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    Merkel Cell Carcinoma Treatment (PDQ®): Treatment - Health Professional Information [NCI] - General Information About Merkel Cell Carcinoma

    Merkel cell carcinoma (MCC) was originally described by Toker in 1972 as trabecular carcinoma of the skin.[1] Other names include Toker tumor, primary small cell carcinoma of the skin, primary cutaneous neuroendocrine tumor, and malignant trichodiscoma.[2]

    MCC is an aggressive neuroendocrine carcinoma arising in the dermoepidermal junction. (See Figure 1) Although the exact origin and function of the Merkel cell remains under investigation, it is thought to have features of both epithelial and neuroendocrine origin and arise in cells with touch-sensitivity function (mechanoreceptors).[3,4,5,6,7,8,9]


    Figure 1. Merkel Cell Anatomy.


    In Surveillance, Epidemiology and End Results (SEER) Program data from 1986 to 2001, the age-adjusted U.S. annual incidence of MCC tripled from 0.15 to 0.44 per 100,000, an increase of 8.08% per year. Although this rate of increase is faster than any other skin cancer including melanoma, the absolute number of U.S. cases per year is small. About 1,500 new cases of MCC were expected in the United States in 2007.[10,11,12,13,14,15]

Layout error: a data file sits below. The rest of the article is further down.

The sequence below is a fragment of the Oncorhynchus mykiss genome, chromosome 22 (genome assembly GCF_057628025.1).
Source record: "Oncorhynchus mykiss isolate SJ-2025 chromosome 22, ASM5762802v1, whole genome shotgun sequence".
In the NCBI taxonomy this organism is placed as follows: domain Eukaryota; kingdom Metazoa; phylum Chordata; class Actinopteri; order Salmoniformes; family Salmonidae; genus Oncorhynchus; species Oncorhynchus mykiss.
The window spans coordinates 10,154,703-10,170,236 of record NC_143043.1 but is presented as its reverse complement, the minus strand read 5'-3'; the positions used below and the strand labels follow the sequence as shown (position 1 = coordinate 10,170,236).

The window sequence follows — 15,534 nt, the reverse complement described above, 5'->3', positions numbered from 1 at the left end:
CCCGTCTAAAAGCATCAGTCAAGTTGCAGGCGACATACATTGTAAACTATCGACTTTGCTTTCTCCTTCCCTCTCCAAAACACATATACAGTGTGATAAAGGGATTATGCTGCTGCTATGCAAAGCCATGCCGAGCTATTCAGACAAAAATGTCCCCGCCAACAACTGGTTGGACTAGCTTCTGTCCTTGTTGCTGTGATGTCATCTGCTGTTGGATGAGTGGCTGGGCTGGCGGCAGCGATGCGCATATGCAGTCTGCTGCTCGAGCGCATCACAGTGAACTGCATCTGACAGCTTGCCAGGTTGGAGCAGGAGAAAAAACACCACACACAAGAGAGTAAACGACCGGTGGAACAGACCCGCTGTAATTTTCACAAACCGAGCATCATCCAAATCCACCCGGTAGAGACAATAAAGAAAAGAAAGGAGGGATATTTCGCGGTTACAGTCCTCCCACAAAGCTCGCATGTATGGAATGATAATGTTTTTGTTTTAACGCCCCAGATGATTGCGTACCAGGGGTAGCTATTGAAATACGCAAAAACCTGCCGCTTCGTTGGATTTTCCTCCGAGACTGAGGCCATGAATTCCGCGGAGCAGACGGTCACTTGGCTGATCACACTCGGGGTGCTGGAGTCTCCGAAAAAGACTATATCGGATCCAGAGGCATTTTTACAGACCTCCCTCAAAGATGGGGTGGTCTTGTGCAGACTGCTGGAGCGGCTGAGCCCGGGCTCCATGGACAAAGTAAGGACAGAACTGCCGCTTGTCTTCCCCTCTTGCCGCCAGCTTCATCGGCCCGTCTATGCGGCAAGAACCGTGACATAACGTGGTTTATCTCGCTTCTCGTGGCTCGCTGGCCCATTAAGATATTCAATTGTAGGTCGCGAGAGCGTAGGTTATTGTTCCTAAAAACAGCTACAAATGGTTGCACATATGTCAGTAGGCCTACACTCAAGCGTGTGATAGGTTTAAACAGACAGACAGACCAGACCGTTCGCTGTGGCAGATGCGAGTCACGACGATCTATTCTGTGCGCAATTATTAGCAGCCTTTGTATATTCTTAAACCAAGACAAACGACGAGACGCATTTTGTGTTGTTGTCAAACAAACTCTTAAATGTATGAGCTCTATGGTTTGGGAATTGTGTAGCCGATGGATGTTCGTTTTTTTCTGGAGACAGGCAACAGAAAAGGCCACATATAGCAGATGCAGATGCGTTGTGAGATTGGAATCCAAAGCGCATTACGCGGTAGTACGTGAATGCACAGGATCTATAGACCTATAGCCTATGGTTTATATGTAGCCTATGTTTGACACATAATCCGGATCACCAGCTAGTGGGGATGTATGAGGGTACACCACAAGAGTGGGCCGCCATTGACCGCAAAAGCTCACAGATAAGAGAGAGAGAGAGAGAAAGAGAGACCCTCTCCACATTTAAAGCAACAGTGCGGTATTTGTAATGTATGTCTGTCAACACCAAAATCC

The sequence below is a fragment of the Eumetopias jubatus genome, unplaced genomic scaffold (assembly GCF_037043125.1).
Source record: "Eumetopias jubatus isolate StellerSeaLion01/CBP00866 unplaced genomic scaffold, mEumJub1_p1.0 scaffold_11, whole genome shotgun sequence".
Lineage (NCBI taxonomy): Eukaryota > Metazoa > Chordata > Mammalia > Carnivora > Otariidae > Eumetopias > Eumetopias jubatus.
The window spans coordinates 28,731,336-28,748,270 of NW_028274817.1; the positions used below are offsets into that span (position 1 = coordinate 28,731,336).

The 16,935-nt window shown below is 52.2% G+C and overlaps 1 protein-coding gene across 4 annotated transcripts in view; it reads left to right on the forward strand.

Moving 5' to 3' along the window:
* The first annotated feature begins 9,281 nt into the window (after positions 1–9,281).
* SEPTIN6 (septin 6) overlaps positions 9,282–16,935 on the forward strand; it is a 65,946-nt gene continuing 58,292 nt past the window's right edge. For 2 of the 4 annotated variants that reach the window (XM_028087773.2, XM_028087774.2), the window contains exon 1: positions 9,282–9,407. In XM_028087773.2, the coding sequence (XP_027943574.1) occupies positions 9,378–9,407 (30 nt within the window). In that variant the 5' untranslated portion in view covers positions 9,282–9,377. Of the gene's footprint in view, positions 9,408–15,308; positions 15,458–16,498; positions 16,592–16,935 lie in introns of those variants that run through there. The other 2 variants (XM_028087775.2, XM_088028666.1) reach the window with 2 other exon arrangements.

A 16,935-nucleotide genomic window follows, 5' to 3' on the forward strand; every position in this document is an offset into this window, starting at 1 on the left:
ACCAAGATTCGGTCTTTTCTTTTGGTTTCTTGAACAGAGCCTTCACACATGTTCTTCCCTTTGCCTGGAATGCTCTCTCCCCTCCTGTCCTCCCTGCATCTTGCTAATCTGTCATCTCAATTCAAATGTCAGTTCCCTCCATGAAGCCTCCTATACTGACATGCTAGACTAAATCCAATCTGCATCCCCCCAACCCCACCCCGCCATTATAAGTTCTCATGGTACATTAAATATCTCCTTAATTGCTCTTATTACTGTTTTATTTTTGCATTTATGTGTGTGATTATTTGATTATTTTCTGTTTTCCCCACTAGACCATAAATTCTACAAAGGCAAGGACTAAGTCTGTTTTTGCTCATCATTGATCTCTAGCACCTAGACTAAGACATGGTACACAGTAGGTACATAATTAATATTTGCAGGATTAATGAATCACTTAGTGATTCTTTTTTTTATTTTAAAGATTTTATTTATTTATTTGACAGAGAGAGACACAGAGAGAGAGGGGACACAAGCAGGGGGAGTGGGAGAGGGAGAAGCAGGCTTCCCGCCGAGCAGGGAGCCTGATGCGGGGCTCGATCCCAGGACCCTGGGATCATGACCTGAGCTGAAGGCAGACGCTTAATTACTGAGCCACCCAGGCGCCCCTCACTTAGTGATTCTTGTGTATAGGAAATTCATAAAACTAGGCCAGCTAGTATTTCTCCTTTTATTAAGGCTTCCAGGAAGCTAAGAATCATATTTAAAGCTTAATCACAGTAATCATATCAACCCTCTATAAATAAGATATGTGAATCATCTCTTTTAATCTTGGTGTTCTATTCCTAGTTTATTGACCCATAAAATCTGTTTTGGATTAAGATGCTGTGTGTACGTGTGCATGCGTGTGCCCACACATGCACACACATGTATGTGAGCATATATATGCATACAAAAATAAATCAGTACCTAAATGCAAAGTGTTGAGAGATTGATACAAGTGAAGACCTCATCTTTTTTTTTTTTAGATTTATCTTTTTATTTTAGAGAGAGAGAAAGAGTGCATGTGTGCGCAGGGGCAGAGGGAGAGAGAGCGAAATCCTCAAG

Incidence and Mortality

    MCC incidence increases progressively with age. There are few cases in patients younger than 50 years, and the median age at diagnosis is about 65 years (see Figure 2).[11] Incidence is considerably greater in whites than blacks and slightly greater in males than females.[10,11,12,13,15]
    Figure 2. Frequency of MCC by age and sex of men (square) and women (circle). Reprinted from Journal of the American Academy of Dermatology, 49 (5), Agelli M and Clegg L, Epidemiology of primary Merkel cell carcinoma in the United States, pp. 832-41, Copyright (2003), with permission from Elsevier.

    The apparent increase in incidence may reflect an actual increase and/or more accurate diagnostic pathology tools, improved clinical awareness of MCC, an aging population, increased sun exposure in susceptible populations, and improved registry tools.

    MCC occurs most frequently in sun-exposed areas of skin, particularly the head and neck, followed by the extremities, and then the trunk.[3,13,16] Incidence has been reported to be greater in geographic regions with higher levels of ultraviolet B sunlight.[13]

    A 2009 review of 3,804 MCC cases from the SEER Program database from 1973-2000 tabulated the ten most common sites of MCC (see Table 1).[15]

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